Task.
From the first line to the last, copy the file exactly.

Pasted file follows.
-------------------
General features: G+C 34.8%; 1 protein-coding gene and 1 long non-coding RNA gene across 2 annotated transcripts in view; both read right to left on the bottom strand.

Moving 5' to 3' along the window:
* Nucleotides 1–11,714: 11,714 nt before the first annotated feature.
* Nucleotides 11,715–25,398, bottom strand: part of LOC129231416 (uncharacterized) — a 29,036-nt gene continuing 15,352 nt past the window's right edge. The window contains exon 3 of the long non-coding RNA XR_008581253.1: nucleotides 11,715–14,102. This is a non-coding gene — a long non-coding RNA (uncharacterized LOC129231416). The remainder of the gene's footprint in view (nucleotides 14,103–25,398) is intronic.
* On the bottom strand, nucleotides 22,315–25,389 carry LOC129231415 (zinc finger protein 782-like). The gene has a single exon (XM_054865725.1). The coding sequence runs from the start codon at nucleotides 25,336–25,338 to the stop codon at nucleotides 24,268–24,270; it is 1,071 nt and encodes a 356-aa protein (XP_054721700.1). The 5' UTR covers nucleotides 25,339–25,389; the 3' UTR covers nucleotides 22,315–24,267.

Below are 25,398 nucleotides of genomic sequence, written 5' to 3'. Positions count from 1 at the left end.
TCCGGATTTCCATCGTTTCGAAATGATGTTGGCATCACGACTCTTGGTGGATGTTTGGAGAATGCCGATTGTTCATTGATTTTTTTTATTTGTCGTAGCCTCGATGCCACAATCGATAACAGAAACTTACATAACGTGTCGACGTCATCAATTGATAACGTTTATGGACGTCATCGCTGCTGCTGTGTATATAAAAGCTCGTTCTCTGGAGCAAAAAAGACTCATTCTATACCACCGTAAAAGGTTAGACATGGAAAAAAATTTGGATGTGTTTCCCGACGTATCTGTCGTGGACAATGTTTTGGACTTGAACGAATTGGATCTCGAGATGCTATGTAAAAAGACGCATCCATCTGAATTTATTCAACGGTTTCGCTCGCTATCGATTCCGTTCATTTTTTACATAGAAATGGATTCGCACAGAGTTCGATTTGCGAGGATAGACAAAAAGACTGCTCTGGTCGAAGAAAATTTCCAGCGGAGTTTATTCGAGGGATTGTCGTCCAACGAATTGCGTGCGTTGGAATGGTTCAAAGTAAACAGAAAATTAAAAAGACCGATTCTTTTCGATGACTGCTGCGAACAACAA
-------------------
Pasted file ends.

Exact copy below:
General features: G+C 34.8%; 1 protein-coding gene and 1 long non-coding RNA gene across 2 annotated transcripts in view; both read right to left on the bottom strand.

Moving 5' to 3' along the window:
* Nucleotides 1–11,714: 11,714 nt before the first annotated feature.
* Nucleotides 11,715–25,398, bottom strand: part of LOC129231416 (uncharacterized) — a 29,036-nt gene continuing 15,352 nt past the window's right edge. The window contains exon 3 of the long non-coding RNA XR_008581253.1: nucleotides 11,715–14,102. This is a non-coding gene — a long non-coding RNA (uncharacterized LOC129231416). The remainder of the gene's footprint in view (nucleotides 14,103–25,398) is intronic.
* On the bottom strand, nucleotides 22,315–25,389 carry LOC129231415 (zinc finger protein 782-like). The gene has a single exon (XM_054865725.1). The coding sequence runs from the start codon at nucleotides 25,336–25,338 to the stop codon at nucleotides 24,268–24,270; it is 1,071 nt and encodes a 356-aa protein (XP_054721700.1). The 5' UTR covers nucleotides 25,339–25,389; the 3' UTR covers nucleotides 22,315–24,267.

Below are 25,398 nucleotides of genomic sequence, written 5' to 3'. Positions count from 1 at the left end.
TCCGGATTTCCATCGTTTCGAAATGATGTTGGCATCACGACTCTTGGTGGATGTTTGGAGAATGCCGATTGTTCATTGATTTTTTTTATTTGTCGTAGCCTCGATGCCACAATCGATAACAGAAACTTACATAACGTGTCGACGTCATCAATTGATAACGTTTATGGACGTCATCGCTGCTGCTGTGTATATAAAAGCTCGTTCTCTGGAGCAAAAAAGACTCATTCTATACCACCGTAAAAGGTTAGACATGGAAAAAAATTTGGATGTGTTTCCCGACGTATCTGTCGTGGACAATGTTTTGGACTTGAACGAATTGGATCTCGAGATGCTATGTAAAAAGACGCATCCATCTGAATTTATTCAACGGTTTCGCTCGCTATCGATTCCGTTCATTTTTTACATAGAAATGGATTCGCACAGAGTTCGATTTGCGAGGATAGACAAAAAGACTGCTCTGGTCGAAGAAAATTTCCAGCGGAGTTTATTCGAGGGATTGTCGTCCAACGAATTGCGTGCGTTGGAATGGTTCAAAGTAAACAGAAAATTAAAAAGACCGATTCTTTTCGATGACTGCTGCGAACAACAA